Julie Johnson Searcy (firstname.lastname@example.org)
Julie is Assistant Professor of Anthropology at Butler University. Her research in South Africa compares experiences of birthing women across clinical settings; looking at public and private hospitals and home birth, she addresses stratified reproduction, violence, race and HIV in a post-apartheid context. Her research in the U.S. focuses on doulas, the politics of reproduction and birth culture. She co-edited Doulas and Intimate Labour: Boundaries, Bodies and Birth (Demeter Press, 2015).
Angela Castañeda (email@example.com)
Angela is the Lester Martin Jones Professor of Anthropology at DePauw University. Her research in Brazil, Mexico, and the U.S. explores questions on religion, ritual, expressive culture as well as the cultural politics of reproduction, birth and motherhood. Her most recent projects focus on the role of doulas in birth culture. She is co-editor of Doulas and Intimate Labour: Boundaries, Bodies and Birth (Demeter Press, 2015).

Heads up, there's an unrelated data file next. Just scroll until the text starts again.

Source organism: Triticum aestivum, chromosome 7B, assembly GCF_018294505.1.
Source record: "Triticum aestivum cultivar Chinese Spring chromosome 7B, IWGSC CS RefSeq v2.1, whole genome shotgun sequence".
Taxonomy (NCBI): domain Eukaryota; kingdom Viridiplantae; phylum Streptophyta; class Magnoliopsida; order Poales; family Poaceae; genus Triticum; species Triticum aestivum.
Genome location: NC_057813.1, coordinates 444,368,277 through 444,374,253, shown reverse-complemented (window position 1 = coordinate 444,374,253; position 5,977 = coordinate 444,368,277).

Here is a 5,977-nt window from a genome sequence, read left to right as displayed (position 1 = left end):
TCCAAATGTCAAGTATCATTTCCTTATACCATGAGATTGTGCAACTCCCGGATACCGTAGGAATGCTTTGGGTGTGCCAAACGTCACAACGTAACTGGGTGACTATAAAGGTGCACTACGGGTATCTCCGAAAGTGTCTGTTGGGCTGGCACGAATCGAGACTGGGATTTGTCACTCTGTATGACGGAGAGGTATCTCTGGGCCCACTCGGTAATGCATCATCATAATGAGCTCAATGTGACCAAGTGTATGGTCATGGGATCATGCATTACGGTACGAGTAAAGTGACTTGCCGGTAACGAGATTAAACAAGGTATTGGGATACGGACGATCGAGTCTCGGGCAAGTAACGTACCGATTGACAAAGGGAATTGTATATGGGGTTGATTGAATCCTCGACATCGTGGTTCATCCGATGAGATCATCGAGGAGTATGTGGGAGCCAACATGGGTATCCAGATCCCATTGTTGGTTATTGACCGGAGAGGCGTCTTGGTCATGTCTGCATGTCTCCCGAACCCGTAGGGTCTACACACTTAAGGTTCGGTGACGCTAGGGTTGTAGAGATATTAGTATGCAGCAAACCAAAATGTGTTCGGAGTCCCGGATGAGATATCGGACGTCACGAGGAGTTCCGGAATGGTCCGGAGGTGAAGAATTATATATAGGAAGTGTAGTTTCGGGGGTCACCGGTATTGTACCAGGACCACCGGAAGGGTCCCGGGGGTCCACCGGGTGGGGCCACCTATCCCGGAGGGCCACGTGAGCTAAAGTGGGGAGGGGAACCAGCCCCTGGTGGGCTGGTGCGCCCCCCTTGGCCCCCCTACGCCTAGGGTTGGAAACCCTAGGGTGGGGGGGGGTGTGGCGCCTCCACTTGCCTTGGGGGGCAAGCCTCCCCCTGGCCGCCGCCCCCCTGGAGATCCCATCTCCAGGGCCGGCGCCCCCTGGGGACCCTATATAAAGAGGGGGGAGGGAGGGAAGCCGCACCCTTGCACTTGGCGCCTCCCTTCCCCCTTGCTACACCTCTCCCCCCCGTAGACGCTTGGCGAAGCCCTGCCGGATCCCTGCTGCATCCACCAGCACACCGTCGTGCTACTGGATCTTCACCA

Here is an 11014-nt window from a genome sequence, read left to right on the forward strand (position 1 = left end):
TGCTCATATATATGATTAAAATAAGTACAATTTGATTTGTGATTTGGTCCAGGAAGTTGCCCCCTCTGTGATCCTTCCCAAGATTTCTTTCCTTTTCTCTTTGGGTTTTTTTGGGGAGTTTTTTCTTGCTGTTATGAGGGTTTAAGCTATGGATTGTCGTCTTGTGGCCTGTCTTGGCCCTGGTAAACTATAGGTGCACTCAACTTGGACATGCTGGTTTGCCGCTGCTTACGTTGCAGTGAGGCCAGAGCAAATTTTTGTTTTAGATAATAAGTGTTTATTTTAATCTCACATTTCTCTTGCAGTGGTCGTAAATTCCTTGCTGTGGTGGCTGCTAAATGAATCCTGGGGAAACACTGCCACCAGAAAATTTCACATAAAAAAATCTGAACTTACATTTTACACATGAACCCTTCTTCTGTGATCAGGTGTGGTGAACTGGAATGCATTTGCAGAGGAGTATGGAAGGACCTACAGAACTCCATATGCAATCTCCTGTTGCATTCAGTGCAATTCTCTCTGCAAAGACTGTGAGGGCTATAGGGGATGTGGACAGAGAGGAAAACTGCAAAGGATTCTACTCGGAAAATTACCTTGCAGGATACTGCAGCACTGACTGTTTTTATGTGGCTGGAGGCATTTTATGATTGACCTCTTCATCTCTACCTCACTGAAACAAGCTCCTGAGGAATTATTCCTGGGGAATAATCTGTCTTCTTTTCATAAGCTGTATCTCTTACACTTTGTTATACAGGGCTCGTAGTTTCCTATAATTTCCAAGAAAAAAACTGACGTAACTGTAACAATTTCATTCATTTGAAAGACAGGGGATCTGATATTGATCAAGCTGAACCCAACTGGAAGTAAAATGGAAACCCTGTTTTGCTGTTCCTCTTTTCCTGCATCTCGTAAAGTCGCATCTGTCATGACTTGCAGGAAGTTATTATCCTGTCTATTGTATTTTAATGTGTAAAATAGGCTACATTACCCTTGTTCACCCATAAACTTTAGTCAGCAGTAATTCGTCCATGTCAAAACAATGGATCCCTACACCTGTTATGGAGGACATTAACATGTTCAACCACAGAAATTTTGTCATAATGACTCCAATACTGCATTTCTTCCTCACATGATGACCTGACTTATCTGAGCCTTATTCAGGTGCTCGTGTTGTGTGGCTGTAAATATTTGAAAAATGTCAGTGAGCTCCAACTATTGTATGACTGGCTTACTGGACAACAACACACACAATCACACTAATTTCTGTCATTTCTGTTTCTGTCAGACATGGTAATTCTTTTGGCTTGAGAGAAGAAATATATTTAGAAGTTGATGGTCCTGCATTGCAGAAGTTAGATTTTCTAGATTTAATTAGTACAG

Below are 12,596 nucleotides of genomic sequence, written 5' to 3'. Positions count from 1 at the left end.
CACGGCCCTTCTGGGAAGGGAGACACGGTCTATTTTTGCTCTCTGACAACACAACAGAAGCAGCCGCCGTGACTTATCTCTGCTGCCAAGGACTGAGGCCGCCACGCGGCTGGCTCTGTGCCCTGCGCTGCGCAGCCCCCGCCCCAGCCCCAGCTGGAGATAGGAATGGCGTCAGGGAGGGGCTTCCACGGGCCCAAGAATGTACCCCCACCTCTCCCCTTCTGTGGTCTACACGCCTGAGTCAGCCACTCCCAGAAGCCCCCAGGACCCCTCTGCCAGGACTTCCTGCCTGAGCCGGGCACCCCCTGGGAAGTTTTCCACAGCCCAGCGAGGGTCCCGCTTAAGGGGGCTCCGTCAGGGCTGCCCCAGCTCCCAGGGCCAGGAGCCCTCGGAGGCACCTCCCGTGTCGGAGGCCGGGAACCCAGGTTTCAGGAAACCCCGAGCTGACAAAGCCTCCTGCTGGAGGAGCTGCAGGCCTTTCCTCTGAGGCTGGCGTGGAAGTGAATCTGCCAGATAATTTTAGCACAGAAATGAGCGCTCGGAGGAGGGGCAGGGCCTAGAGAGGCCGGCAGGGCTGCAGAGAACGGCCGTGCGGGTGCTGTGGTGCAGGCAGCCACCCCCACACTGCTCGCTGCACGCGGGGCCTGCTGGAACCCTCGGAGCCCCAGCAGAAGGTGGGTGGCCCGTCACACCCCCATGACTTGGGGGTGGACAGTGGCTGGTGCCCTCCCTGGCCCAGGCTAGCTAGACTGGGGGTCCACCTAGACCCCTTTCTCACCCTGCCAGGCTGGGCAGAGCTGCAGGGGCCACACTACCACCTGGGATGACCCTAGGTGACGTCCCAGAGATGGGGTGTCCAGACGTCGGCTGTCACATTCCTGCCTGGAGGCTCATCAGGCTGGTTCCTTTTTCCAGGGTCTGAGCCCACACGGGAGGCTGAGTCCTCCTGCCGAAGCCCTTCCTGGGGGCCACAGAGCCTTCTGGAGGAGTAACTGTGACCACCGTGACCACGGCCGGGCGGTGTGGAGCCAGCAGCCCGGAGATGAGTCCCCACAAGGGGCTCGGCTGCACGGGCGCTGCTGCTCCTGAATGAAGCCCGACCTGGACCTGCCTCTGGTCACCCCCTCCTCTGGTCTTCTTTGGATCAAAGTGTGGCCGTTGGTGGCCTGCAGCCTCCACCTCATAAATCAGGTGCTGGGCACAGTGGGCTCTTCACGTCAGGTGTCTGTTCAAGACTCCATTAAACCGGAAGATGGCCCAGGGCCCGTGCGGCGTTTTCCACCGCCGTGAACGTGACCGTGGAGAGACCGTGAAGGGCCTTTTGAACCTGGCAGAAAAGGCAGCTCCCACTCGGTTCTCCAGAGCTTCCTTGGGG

Pandemics have the power to suspend normal rituals, including those surrounding birth and death. Doulas, labor assistants dedicated to providing continuous emotional, physical, and informational support to pregnant and laboring people, found their work of “mothering the mother” disrupted by the impact of the pandemic which stripped people of identity-making rituals (Raphael 1973). And while many birthing people were confronted for the first time with the inability of our healthcare system to deliver quality care, for others the pandemic represented an increase in their already heightened and marginalized status. Early reports detailed the ways this pandemic widened inequalities such as disproportionate death rates based on race and ethnicity as well as increasing gender and income inequality (Ralph 2020; Villarosa 2020). It also deepens these inequalities among some of the most marginalized populations, in particular, pregnant and laboring people (Davis-Floyd, Gutschow, and Schwartz 2020). Using data from over 400 qualitative surveys and dozens of follow-up interviews conducted in 2020 with doulas from around the United States, we demonstrate how doulas can help center conversations on inequalities in birth for people in marginalized groups. At the frontline of birth for many expectant families, doulas speak to the way COVID-19 exacerbated stratified reproduction (Ginsburg and Rapp 1995).